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djberg96 (2603)

djberg96
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Journal of djberg96 (2603)

Tuesday December 18, 2001
04:36 PM

$SIG{__WARN__} and $SIG{__DIE__} musings

[ #1715 ]
Spent some time chatting with Ben Trott regarding interaction of his Net::SSH::Perl module and the $SIG{__DIE__} and $SIG{__WARN__} handlers.

As it stands now (i.e. version 1.23), your script will bite the dust if you try to use both his module and the signal handlers because of "eval".

I got around this by modifying 3 of his modules (RSA.pm, Cipher.pm and Auth.pm), and making 'local' copies of the signal handlers within the appropriate subroutines (making them undef). I probably just should have done it once, in the constructor, but I was led around by the debugger and once I got it working I didn't feel like going back.

Of course, after tinkering with this nonsense for a couple of hours I thought to myself, "$self, do you think that there might be a module out there that deals with this?". Naturally, I found one (only just recently written) called Sig::PackageScoped that deals with just this situation.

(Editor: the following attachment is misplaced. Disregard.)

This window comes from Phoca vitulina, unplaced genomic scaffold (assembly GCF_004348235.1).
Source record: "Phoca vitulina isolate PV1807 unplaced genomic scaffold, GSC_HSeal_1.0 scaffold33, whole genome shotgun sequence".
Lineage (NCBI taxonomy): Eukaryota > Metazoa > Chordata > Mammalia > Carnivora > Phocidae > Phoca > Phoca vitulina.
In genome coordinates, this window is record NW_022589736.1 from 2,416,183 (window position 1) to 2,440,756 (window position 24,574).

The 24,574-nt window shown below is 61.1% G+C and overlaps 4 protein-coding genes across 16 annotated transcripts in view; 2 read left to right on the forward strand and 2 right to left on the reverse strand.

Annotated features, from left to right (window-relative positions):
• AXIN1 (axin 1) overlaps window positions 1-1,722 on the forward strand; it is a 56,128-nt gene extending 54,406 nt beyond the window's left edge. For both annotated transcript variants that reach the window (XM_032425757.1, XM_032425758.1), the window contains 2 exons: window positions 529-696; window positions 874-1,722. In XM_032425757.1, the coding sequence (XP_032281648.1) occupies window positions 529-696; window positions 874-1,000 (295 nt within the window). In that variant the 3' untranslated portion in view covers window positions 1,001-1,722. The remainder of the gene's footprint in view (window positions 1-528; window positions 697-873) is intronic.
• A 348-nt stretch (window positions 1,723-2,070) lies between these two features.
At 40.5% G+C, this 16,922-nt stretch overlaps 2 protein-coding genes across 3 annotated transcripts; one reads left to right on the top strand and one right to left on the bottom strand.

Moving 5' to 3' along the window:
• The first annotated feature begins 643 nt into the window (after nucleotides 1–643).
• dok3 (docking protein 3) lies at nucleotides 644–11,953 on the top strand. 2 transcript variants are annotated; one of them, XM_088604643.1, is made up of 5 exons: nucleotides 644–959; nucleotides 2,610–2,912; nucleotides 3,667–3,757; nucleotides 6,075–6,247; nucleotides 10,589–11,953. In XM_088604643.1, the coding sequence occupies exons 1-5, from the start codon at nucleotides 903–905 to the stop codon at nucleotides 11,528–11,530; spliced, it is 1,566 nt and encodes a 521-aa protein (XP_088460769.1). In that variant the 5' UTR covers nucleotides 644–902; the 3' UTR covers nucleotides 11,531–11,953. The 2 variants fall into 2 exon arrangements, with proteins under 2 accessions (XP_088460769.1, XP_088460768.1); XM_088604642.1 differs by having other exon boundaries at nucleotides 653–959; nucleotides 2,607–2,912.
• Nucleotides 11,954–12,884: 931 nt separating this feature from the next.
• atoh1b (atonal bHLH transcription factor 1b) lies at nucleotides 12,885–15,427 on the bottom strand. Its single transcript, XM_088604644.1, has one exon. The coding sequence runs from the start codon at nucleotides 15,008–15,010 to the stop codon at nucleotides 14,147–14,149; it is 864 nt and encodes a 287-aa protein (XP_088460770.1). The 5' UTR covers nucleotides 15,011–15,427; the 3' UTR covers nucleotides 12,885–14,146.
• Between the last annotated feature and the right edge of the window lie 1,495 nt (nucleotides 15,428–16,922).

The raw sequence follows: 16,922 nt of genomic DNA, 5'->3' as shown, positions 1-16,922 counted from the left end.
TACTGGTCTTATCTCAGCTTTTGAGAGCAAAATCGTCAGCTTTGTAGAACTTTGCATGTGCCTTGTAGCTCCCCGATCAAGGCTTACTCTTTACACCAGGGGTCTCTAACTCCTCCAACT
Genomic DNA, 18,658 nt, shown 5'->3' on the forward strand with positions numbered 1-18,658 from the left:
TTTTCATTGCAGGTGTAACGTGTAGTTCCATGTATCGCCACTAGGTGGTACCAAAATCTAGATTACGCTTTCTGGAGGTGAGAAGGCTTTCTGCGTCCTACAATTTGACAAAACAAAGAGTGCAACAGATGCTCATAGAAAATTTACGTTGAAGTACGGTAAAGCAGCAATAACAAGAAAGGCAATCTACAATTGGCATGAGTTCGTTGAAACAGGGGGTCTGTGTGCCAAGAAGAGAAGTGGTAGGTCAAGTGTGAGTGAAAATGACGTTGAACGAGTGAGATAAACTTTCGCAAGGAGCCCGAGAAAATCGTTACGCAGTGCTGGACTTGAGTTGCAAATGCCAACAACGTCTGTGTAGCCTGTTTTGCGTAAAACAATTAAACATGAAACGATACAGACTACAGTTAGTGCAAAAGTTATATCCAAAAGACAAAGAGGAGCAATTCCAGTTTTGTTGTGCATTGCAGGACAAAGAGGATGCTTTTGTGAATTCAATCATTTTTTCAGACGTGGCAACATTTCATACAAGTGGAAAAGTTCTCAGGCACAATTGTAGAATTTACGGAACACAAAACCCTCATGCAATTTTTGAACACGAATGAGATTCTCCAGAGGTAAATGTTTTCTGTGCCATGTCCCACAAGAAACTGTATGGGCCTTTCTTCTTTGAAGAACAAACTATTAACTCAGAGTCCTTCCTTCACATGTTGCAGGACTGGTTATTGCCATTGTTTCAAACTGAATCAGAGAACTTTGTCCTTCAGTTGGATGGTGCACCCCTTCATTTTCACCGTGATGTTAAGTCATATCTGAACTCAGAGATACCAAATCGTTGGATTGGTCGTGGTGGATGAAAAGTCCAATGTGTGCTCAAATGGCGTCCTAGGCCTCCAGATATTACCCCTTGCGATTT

As it stands it could probably be handled better than just sending ssh errors to the ether (i.e. ignoring them), since I might actually want to trap those someday as well. I've suggested this idea to Ben, and he seems to like it.

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    • Not a very helpful comment. Why is it considered harmful? Is it because of its interaction with 'eval'? perlvar lists this as a bug, and not one anyone seems to be too concerned with fixing. Given that more than one author uses this paradigm, I need a little more detail.
    • Ok - did you update this post? I don't remember it being a link to anything (hence my first post).

      What are your feelings on doing something like:

      *CORE::GLOBAL::die = sub{ ...handler ... }
      • I had this conversation once with Stas Bekman... Personally I think that overriding CORE::GLOBAL::die is even worse, because it probably breaks the case where some other module actually *does* use objectified exceptions. And overriding core functions should probably be done with utmost caution.

        I talked a bit about a possible solution here on perlmonks [perlmonks.org]. But it still doesn't protect you against the stupidity of others.